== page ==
See also: sack, up

sad sack

1. noun A hopelessly inept, blundering person who can't do anything right. That poor sad sack Sarah has been stuck in the same dead-end role in this company for years.
2. noun A sad, moping person, especially one who refuses to try and improve their mood or situation. Don't be such a sad sack—I know you're disappointed about missing the concert, but that doesn't mean we can't have fun tonight! He just sat there like a sad sack, sulking in the corner of the party.
3. verb To be in a sad, moping mood, especially while refusing to try and improve one's mood or situation. Usually used in the continuous tense; sometimes hyphenated. If you don't quit sad sacking back there, I'm going to turn the car around and drive us all straight back home! Bill's been sad-sacking around the office ever since he got passed over for the promotion.
See also: sack, sad
Farlex Dictionary of Idioms. © 2015 Farlex, Inc, all rights reserved.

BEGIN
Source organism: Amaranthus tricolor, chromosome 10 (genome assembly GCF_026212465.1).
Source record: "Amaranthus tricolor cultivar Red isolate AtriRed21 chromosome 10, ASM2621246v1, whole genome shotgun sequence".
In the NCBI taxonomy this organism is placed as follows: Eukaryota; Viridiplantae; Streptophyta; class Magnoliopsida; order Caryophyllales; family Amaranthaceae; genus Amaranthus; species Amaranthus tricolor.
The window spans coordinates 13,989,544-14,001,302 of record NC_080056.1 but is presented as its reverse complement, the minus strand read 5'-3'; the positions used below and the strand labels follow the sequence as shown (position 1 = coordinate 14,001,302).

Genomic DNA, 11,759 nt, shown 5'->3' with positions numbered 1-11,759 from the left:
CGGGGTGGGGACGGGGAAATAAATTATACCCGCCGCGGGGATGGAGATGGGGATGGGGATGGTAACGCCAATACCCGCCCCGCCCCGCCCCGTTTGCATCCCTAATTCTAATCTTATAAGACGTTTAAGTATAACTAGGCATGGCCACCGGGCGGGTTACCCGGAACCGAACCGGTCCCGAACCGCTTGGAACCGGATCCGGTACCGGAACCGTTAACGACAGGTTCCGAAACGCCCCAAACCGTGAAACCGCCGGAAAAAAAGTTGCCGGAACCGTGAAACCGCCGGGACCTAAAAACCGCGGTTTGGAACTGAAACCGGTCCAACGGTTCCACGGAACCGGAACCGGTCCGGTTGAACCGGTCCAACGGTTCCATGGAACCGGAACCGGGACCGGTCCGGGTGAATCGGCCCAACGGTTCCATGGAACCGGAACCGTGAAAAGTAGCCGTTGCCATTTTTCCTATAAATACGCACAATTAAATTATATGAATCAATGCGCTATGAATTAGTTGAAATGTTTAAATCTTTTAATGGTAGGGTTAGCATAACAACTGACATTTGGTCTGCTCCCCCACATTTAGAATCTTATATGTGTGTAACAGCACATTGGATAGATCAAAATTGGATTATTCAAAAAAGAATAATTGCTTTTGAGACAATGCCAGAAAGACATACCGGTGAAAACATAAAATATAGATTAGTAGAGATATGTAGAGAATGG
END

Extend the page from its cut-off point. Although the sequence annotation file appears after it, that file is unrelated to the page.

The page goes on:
sack out

to go to bed or go to sleep. It's time for me to sack out. Let's sack out early tonight.
See also: out, sack

sack something up

to put something into bags or sacks. Please sack the groceries up and put them in the cart. I will sack up your groceries.
See also: sack, up
McGraw-Hill Dictionary of American Idioms and Phrasal Verbs. © 2002 by The McGraw-Hill Companies, Inc.

sack out

Go to sleep, go to bed, as in We sacked out about midnight. This slangy idiom is a verbal use of the noun sack, slang for "bed" since about 1940; it alludes to a sleeping bag and appears in such similar phrases as in the sack, in bed, and sack time, bedtime.
See also: out, sack

sad sack